Vows by Labour and the Conservatives to protect the NHS from spending cuts will require tax hikes or cuts to other areas, a new report shows.
The scandal engulfing British members of parliament over their often startling expenses claims has started to bring down some prominent victims: the speaker of the House of Commons, two Labour Party MPs and four from the Conservatives at time of writing.
In what turned out to be something of an anti-climactic announcement, House of Commons Speaker Michael Martin has said that he will step down on June 21.
Britain’s anti-sleaze chief Sir Christopher Kelly, Chairman of the Committee on Standards in Public Life, has said the MPs’ expenses scandal is worse than the infamous cash for questions affair that did so much damage to the John Major adminstration in the 1990s.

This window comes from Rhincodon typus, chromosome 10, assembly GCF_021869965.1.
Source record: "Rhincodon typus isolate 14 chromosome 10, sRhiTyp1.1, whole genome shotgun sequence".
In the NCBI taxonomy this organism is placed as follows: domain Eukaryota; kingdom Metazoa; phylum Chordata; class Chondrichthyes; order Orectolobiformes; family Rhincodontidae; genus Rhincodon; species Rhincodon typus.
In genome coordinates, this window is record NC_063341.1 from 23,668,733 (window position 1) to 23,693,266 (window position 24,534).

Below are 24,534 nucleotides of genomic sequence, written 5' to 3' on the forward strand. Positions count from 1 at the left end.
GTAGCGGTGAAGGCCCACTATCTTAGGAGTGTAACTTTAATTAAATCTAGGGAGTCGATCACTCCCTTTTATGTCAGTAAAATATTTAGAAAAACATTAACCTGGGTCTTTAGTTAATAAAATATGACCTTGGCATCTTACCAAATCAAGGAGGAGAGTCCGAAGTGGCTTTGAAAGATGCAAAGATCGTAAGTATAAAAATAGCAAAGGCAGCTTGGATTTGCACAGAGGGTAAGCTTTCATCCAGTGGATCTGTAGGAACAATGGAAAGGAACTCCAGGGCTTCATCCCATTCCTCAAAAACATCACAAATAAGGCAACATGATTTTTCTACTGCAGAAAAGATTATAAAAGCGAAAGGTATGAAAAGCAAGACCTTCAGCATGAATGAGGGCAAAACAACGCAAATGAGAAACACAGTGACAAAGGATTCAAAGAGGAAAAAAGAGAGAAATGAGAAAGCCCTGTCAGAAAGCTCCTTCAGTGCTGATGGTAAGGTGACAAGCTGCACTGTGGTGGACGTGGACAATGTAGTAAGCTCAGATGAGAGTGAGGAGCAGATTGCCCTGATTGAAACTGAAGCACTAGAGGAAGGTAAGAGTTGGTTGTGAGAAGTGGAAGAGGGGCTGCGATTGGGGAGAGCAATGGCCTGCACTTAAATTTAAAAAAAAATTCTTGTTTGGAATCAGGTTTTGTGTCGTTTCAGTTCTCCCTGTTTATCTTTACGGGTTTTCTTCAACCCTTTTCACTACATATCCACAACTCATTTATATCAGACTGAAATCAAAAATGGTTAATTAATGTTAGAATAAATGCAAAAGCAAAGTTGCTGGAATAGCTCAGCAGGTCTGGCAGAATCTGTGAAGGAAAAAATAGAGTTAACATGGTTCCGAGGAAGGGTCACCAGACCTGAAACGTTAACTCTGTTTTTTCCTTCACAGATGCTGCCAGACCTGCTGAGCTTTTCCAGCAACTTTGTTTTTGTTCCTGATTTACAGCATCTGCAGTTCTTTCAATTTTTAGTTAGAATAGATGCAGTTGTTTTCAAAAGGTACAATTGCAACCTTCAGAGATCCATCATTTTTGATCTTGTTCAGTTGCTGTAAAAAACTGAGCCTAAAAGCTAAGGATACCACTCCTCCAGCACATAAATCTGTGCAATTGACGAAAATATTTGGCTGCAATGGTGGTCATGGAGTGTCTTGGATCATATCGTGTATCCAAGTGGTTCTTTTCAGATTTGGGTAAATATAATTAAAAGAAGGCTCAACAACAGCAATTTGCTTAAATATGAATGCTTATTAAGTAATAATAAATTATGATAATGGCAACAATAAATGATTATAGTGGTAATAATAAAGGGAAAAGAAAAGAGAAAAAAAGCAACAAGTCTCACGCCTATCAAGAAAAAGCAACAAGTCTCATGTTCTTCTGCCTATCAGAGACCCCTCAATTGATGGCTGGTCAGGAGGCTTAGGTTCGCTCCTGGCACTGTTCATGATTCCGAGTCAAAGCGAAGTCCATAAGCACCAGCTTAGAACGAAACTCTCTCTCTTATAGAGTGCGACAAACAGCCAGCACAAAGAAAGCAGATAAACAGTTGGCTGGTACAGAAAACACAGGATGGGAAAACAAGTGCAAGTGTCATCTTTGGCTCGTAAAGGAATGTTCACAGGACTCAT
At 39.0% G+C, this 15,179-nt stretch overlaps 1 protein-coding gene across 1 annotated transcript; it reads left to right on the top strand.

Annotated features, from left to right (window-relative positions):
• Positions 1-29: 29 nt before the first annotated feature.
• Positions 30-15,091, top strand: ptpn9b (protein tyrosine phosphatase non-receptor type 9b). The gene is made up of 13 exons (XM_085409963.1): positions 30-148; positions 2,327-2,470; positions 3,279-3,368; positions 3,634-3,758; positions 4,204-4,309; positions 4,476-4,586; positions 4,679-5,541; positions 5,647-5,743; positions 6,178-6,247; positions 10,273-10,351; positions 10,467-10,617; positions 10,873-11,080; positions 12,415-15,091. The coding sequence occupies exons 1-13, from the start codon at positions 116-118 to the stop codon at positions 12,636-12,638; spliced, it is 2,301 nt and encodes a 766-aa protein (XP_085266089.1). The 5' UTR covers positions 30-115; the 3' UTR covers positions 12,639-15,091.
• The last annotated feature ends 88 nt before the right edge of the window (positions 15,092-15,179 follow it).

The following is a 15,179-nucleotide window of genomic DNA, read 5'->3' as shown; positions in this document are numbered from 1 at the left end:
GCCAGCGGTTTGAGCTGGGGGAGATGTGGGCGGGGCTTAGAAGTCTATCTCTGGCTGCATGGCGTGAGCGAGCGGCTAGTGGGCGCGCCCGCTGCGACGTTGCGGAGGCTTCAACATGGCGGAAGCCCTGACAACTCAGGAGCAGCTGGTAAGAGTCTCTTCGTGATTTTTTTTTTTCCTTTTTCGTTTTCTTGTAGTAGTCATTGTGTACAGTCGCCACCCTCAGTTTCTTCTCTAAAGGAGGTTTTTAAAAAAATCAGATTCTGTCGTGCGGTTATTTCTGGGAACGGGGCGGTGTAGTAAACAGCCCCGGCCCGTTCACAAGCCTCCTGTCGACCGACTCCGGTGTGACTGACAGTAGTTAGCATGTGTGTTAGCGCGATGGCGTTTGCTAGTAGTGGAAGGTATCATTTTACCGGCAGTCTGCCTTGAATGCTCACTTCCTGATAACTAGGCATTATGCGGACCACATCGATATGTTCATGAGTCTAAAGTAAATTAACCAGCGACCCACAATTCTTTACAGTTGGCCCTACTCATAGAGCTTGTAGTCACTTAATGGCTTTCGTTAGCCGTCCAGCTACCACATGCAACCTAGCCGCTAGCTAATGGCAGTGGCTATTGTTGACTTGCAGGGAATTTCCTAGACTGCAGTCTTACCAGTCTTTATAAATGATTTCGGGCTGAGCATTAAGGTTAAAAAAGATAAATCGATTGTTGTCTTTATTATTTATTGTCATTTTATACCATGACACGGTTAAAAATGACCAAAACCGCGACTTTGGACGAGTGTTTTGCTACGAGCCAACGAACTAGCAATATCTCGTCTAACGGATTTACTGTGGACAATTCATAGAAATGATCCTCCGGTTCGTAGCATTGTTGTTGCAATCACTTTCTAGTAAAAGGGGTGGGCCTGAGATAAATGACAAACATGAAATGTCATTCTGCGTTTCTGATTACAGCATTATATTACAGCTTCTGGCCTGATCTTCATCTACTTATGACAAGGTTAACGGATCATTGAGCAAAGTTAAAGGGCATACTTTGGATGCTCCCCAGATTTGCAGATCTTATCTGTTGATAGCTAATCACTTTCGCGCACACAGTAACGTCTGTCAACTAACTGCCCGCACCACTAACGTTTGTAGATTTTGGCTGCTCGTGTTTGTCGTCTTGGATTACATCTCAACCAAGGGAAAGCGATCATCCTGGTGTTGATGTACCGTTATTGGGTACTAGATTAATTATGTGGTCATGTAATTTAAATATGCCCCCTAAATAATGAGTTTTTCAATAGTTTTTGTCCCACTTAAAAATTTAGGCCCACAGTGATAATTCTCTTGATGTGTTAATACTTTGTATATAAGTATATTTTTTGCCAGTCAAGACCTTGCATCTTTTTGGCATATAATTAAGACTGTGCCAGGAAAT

For the best part of 12 years, Labour has pursued essentially conservative (with a small ‘c’) economic policies, steadily underburdening itself of the ‘fiscally unreliable’ tag that some earlier Labour administrations were (wrongly or rightly) saddled with.